$('#inputTextboxId').blur(function(){
  if ($(this).val().length == 0)
    $(this).val(watermark).addClass('watermark');
 }).focus(function(){
  if ($(this).val() == watermark)
    $(this).val('').removeClass('watermark');
 }).val(watermark).addClass('watermark');
});

This javascript binds an event to both the blur and focus events of the input field. When the field gains focus (someone clicks in), the JS checks to see if the value of the input field is equivalent to the watermark, in which case it will clear it. When the field loses focus (someone clicks out), the JS checks to see if the field is empty, and if it is, places the watermark back in. The javascript also sets the default value of the textbox to the watermark so that you don’t have to edit the HTML at all. All of the “addClass” and “removeClass” events are only necessary if you wish to style the watermark differently than regular text input. To use this, you’ll need some CSS too.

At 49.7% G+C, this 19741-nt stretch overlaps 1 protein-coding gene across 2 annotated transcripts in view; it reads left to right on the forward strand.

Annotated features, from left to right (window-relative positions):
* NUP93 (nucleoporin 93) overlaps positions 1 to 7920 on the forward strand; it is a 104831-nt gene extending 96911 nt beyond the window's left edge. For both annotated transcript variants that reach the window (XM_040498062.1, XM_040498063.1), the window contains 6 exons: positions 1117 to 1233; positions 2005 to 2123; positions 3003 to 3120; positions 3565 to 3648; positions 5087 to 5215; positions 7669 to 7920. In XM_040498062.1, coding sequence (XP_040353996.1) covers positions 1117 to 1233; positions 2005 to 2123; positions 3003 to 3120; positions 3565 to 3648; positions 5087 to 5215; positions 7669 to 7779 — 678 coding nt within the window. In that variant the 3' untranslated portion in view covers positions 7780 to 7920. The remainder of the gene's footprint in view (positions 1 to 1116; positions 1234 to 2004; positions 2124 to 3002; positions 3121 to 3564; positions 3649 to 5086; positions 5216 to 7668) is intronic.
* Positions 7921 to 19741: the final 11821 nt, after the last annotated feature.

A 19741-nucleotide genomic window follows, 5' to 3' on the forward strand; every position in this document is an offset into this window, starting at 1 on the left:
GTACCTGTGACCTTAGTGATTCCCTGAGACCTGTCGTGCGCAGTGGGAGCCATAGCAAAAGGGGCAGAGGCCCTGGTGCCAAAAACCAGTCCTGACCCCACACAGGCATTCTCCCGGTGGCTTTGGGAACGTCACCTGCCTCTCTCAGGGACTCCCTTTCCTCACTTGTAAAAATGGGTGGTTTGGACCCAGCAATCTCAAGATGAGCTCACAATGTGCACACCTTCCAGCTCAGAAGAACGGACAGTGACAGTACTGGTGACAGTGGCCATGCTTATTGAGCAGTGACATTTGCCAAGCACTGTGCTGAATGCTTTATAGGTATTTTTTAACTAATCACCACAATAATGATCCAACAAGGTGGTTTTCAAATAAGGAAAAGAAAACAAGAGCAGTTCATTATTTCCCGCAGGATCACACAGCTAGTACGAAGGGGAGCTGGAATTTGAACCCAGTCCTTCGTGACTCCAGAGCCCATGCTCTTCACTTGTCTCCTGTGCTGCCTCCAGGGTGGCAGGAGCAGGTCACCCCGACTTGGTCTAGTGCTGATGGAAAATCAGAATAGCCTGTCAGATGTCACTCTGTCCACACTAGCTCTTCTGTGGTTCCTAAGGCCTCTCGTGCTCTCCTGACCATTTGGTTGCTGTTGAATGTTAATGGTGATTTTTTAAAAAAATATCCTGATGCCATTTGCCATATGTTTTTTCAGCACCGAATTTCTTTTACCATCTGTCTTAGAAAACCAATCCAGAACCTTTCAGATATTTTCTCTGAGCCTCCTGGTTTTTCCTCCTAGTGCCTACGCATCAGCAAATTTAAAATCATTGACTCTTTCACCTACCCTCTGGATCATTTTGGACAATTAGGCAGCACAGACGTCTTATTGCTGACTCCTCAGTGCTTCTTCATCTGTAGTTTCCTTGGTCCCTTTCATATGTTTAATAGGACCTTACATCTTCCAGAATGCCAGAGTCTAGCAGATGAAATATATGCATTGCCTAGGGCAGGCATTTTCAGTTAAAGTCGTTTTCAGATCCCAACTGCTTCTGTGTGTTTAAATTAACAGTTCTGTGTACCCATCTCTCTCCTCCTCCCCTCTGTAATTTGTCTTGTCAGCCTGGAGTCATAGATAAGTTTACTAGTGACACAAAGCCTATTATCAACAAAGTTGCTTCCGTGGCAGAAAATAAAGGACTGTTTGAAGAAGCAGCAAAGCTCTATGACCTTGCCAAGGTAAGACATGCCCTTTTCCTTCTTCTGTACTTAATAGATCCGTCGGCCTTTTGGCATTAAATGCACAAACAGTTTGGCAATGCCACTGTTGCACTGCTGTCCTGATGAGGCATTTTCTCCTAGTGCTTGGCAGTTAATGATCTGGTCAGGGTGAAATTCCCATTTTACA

Lastly, the CSS if you are feeling fancy:

input.watermark { color: #999; }

That’s it! A simple text watermark using JQuery that doesn’t require touching HTML at all.

Javascript: Creating a Text Watermark

Update: Read about the JQuery version of this text watermark or better yet, check out my lightweight JQuery plugin which handles inputs, textareas, and even passwords!

This post is in response to a request to see how to create a textbox watermark using only text instead of an image. In a previous post, I explained how to use an image for a textbox watermark. Textbox watermarks are fantastic tools you can use to improve the usability of a website, as they give the user guidance on what to enter into the textbox. If you don’t want to use an image as my other post describes, here is how to create a simple watermark using javascript. Before we begin though, see exactly what you are making: